Olivia Lane

First and foremost, an unmatched fan of all strains of music. 

Close second, a devoted music journalist, writer, and editor with exceptional written and verbal communication skills.

I believe that music is the one thing that stops the world from collapsing in on itself. I believe that music can save people. I believe that music heals wounds. I believe that music can change the world.

It is a recurring affair for people of any era to feel that the current music that is being put out is subpar, and that true music has died in past generations. A vicious cycle that will perhaps never cease, but thankfully the main belief of musical death is incorrect. True music will never die as long as there are people around to listen to it.

Music, to me, means that no matter how doomed the world of music or the world at large appears to be — anything made of music can make a difference, as long as it is played loud enough.

Robert Plant / Alison Krauss: Raise the Roof

The success of Robert Plant and Alison Krauss’ Grammy-winning 2007 record Raising Sand set a lofty bar for their bewitching energy as a duo. Fourteen years later, Raise the Roof maintains their careful simplicity, rising to the challenge of releasing another record of mostly cover songs that are still impactful and original. When their talents are interlaced, Plant and Krauss are masters at dusting off generations-old tracks and making them saunter to a fresh, personal rhythm.

Between his Led Z

The Strokes : The New Abnormal

Admit it. When The Strokes released 2016’s EP, Future Present Past, it was a surprise to all of us. Between lead singer Julian Casablancas’ 2014 surprise SXSW appearances with his new creatively strange raucous outfit, The Voidz, and the common critique of artistic disconnect regarding the releases since their debut record Is This It — fans thought they had reached the end of the beautifully angsty and perfectly orchestrated relief from the musical norm known as The Strokes. And, in part, they w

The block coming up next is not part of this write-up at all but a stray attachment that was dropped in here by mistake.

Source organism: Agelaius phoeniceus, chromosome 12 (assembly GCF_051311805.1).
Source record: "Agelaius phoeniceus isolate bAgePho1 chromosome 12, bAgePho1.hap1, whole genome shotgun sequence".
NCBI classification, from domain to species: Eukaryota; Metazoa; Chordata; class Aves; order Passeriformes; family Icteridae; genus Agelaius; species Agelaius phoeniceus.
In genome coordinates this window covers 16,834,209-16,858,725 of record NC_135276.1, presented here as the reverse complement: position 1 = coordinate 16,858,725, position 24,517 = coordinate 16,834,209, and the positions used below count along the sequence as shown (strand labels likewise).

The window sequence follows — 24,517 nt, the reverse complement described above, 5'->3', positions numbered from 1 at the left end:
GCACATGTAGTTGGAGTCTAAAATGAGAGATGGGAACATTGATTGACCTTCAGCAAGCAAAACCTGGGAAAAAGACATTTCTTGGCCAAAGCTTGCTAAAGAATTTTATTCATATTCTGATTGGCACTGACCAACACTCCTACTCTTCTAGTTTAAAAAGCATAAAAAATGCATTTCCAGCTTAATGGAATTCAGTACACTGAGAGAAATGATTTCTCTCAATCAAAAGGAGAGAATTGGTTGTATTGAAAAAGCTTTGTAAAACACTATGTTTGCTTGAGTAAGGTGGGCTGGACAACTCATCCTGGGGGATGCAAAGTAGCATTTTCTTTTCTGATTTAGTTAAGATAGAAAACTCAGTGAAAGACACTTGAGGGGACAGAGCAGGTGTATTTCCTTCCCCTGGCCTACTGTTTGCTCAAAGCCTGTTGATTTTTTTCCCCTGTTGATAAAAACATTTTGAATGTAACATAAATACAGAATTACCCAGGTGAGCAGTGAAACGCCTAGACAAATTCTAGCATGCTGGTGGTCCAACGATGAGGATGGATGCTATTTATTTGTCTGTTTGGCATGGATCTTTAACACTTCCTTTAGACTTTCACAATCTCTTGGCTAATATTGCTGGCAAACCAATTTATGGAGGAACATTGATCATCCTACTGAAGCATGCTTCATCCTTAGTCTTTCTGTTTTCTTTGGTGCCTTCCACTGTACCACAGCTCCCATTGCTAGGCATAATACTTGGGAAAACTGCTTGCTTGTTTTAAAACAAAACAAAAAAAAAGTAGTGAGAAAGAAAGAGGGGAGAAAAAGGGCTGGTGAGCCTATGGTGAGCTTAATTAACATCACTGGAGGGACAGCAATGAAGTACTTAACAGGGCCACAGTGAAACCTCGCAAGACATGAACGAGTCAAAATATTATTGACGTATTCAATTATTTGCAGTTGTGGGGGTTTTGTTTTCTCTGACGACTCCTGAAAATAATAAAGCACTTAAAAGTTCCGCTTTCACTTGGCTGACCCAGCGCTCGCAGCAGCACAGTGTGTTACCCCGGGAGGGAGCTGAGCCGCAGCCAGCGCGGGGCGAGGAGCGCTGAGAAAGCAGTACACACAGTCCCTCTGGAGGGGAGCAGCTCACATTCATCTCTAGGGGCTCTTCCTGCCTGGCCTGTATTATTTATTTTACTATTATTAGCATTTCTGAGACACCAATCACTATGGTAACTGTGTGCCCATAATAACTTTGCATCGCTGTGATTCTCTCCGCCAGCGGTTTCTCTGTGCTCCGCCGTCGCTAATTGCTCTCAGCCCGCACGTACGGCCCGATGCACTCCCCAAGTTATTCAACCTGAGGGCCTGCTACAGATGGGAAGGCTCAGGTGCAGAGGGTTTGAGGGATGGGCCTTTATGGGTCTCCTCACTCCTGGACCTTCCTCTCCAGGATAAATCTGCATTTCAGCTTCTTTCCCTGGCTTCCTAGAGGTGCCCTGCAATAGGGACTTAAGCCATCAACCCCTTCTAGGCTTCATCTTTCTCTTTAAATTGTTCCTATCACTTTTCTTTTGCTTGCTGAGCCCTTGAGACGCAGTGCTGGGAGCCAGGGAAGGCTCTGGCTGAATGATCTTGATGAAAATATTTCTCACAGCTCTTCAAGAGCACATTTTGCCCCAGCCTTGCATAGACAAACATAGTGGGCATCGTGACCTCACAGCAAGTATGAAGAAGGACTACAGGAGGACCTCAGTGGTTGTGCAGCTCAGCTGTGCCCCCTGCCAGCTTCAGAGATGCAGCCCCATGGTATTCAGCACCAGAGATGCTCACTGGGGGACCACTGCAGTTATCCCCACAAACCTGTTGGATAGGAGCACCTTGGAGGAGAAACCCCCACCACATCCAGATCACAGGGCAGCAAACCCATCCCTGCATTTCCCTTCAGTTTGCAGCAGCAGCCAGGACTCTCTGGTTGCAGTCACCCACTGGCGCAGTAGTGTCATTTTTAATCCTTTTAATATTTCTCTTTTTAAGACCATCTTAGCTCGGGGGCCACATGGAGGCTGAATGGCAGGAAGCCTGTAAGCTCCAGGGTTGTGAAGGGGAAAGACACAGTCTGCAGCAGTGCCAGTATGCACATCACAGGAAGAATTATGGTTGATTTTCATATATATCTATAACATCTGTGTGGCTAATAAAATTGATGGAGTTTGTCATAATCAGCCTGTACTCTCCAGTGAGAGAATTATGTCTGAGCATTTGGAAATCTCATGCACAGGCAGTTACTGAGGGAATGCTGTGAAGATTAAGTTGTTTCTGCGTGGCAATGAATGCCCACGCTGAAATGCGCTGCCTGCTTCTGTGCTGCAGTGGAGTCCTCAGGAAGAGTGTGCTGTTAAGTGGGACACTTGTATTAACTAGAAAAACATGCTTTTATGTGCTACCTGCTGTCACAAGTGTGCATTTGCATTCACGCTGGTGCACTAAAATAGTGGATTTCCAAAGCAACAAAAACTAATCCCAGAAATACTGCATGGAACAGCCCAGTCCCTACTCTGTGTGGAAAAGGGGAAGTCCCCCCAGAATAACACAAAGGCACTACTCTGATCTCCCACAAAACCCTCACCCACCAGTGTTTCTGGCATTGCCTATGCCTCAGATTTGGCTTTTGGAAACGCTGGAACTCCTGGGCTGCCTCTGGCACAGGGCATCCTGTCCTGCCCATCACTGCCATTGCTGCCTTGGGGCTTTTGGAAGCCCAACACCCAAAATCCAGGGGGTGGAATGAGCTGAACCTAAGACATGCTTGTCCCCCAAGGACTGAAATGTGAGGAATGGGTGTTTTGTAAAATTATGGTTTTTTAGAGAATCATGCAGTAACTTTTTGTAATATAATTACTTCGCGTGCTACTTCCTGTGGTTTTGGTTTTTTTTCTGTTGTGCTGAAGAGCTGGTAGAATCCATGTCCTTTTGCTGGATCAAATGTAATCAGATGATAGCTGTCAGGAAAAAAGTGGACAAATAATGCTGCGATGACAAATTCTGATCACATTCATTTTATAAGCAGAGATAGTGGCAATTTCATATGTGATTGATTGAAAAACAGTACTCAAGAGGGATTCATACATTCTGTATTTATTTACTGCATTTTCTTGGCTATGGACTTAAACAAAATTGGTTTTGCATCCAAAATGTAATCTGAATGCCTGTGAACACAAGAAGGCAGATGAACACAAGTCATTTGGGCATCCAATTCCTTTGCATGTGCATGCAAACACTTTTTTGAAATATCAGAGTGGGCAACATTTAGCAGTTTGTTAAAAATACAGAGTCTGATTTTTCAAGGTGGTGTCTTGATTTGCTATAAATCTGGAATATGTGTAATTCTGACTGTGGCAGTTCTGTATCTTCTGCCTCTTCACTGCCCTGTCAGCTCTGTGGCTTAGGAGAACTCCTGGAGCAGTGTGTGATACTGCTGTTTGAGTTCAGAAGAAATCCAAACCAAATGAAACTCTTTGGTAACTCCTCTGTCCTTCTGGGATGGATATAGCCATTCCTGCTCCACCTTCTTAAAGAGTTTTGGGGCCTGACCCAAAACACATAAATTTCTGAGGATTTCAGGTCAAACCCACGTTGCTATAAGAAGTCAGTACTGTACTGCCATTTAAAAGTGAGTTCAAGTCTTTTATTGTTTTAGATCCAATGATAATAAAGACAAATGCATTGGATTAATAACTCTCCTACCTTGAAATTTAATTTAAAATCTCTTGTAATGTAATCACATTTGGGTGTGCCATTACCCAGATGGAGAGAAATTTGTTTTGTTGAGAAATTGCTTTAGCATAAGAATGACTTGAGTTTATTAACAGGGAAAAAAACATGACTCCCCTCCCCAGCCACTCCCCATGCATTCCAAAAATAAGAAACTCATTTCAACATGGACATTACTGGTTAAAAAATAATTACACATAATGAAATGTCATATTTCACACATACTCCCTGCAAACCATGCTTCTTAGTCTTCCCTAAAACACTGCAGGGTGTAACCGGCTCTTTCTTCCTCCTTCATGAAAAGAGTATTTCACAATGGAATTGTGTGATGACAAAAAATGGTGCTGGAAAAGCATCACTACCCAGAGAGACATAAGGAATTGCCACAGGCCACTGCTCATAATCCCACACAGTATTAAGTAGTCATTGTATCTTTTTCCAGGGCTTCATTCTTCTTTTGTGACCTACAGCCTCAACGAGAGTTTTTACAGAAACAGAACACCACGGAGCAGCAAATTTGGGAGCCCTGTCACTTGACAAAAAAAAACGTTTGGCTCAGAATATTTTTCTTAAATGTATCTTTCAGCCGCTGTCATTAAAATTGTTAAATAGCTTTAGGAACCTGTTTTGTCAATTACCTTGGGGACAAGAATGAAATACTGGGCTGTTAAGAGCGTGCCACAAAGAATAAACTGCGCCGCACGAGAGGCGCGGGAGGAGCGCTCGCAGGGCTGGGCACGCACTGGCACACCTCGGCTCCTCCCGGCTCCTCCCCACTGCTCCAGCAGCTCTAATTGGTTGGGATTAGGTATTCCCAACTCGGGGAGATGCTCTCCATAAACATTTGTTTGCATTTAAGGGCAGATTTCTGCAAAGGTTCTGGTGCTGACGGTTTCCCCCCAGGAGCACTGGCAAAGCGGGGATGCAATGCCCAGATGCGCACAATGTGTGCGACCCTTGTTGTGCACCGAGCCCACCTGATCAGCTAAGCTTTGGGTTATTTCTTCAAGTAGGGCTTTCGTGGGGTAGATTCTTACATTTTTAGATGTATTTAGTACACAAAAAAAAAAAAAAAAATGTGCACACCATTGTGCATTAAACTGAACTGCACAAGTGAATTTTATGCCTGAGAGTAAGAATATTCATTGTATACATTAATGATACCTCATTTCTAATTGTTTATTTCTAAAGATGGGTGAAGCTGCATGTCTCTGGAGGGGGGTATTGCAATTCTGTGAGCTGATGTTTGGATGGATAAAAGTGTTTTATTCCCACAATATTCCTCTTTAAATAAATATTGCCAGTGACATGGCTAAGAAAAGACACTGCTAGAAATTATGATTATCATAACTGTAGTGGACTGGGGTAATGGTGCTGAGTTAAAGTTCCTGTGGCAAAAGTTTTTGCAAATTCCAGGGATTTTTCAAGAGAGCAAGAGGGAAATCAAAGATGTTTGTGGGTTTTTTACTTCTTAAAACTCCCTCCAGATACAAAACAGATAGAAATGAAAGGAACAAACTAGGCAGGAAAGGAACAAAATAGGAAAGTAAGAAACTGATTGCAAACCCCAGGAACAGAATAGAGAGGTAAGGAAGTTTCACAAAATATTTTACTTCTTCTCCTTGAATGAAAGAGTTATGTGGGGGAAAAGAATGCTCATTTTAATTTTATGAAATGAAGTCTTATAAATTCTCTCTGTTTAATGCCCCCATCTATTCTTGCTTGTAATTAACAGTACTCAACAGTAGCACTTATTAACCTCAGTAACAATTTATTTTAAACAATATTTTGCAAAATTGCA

Marcus King: El Dorado

Carrying equal parts heart and soul of a veteran Southern rocker with a gritty voice to match, at the age of twenty-three Marcus King has already pioneered a league all his own. Beginning as the ostracized delinquent that drew nothing but disapproving looks from kinfolk back home in South Carolina, King has now instead been turning the heads of industry professionals and dedicated fans alike, worldwide.

Igniting the flame of his solo career after having spent all of his time since he was fiftee

Tyler Bryant & the Shakedown

To expect a group named after a radical change or restructuring to be like anything ever seen or heard before would be a piteous blunder.

Just about every aspect of the young and vicious rock ‘n roll group Tyler Bryant & the Shakedown shoves their endless renegade tendencies right in your face. As if such a piercing vocalist as Tyler Bryant wasn’t enough — the group have Aerosmith guitarist Brad Whitford’s son, Graham Whitford, on rhythm guitar. Nothing about the group is precedented, and that’

The Everlasting Reign of Rock n Roll Overlords

S​ay that you know someone who doesn’t like at least ​one ​Led Zeppelin song and I will call you a rotten liar. That absurdity would be half-possible only if the year was 1969, and most of the public was of the belief that the band had no dimension because of the supposed ‘lack’ of acoustic elements in their music. However, the year is not 1969, and Led Zeppelin have proven time and time again that they are a multi-faceted innovative group of rock and roll musicians who can not only command the

The Black Keys Explain Five-Year Break Between Records

Carney : No. We've definitely been pissed off at each other before, but it's usually just because of bad communication -- which is typical in a band. It's just what happens. I think it's important for Dan and I to stay on the same page and to communicate. Any time you have two middle-aged men who are forced to be in a position to communicate, sometimes it can be hard. But we've been good at it. We haven't had to talk to a therapist yet [laughs]. We are very tight in a brotherly way, and we talk

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